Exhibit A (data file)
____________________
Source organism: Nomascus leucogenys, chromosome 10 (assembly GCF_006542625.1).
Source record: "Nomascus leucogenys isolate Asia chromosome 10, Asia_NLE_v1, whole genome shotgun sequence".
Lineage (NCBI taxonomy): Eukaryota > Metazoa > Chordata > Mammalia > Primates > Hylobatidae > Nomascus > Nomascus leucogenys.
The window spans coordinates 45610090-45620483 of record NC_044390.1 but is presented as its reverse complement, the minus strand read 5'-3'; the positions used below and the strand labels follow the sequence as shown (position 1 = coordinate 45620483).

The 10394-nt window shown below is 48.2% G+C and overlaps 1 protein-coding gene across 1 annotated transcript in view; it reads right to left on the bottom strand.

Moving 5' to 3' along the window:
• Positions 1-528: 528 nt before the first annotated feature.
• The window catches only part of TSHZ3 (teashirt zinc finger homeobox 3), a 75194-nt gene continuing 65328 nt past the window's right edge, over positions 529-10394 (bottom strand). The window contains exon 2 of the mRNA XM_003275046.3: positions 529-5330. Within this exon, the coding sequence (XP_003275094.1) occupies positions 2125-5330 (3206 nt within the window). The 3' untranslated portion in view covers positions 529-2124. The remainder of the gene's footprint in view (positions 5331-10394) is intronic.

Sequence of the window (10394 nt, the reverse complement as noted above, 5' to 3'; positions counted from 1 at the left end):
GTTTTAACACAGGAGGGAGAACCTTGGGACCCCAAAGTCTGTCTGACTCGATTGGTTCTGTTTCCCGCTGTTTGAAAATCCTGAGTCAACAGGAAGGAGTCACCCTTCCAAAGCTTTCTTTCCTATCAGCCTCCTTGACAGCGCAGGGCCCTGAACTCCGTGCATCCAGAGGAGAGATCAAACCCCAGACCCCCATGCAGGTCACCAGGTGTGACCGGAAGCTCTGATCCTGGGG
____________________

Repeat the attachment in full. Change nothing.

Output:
Source organism: Nomascus leucogenys, chromosome 10 (assembly GCF_006542625.1).
Source record: "Nomascus leucogenys isolate Asia chromosome 10, Asia_NLE_v1, whole genome shotgun sequence".
Lineage (NCBI taxonomy): Eukaryota > Metazoa > Chordata > Mammalia > Primates > Hylobatidae > Nomascus > Nomascus leucogenys.
The window spans coordinates 45610090-45620483 of record NC_044390.1 but is presented as its reverse complement, the minus strand read 5'-3'; the positions used below and the strand labels follow the sequence as shown (position 1 = coordinate 45620483).

The 10394-nt window shown below is 48.2% G+C and overlaps 1 protein-coding gene across 1 annotated transcript in view; it reads right to left on the bottom strand.

Moving 5' to 3' along the window:
• Positions 1-528: 528 nt before the first annotated feature.
• The window catches only part of TSHZ3 (teashirt zinc finger homeobox 3), a 75194-nt gene continuing 65328 nt past the window's right edge, over positions 529-10394 (bottom strand). The window contains exon 2 of the mRNA XM_003275046.3: positions 529-5330. Within this exon, the coding sequence (XP_003275094.1) occupies positions 2125-5330 (3206 nt within the window). The 3' untranslated portion in view covers positions 529-2124. The remainder of the gene's footprint in view (positions 5331-10394) is intronic.

Sequence of the window (10394 nt, the reverse complement as noted above, 5' to 3'; positions counted from 1 at the left end):
GTTTTAACACAGGAGGGAGAACCTTGGGACCCCAAAGTCTGTCTGACTCGATTGGTTCTGTTTCCCGCTGTTTGAAAATCCTGAGTCAACAGGAAGGAGTCACCCTTCCAAAGCTTTCTTTCCTATCAGCCTCCTTGACAGCGCAGGGCCCTGAACTCCGTGCATCCAGAGGAGAGATCAAACCCCAGACCCCCATGCAGGTCACCAGGTGTGACCGGAAGCTCTGATCCTGGGG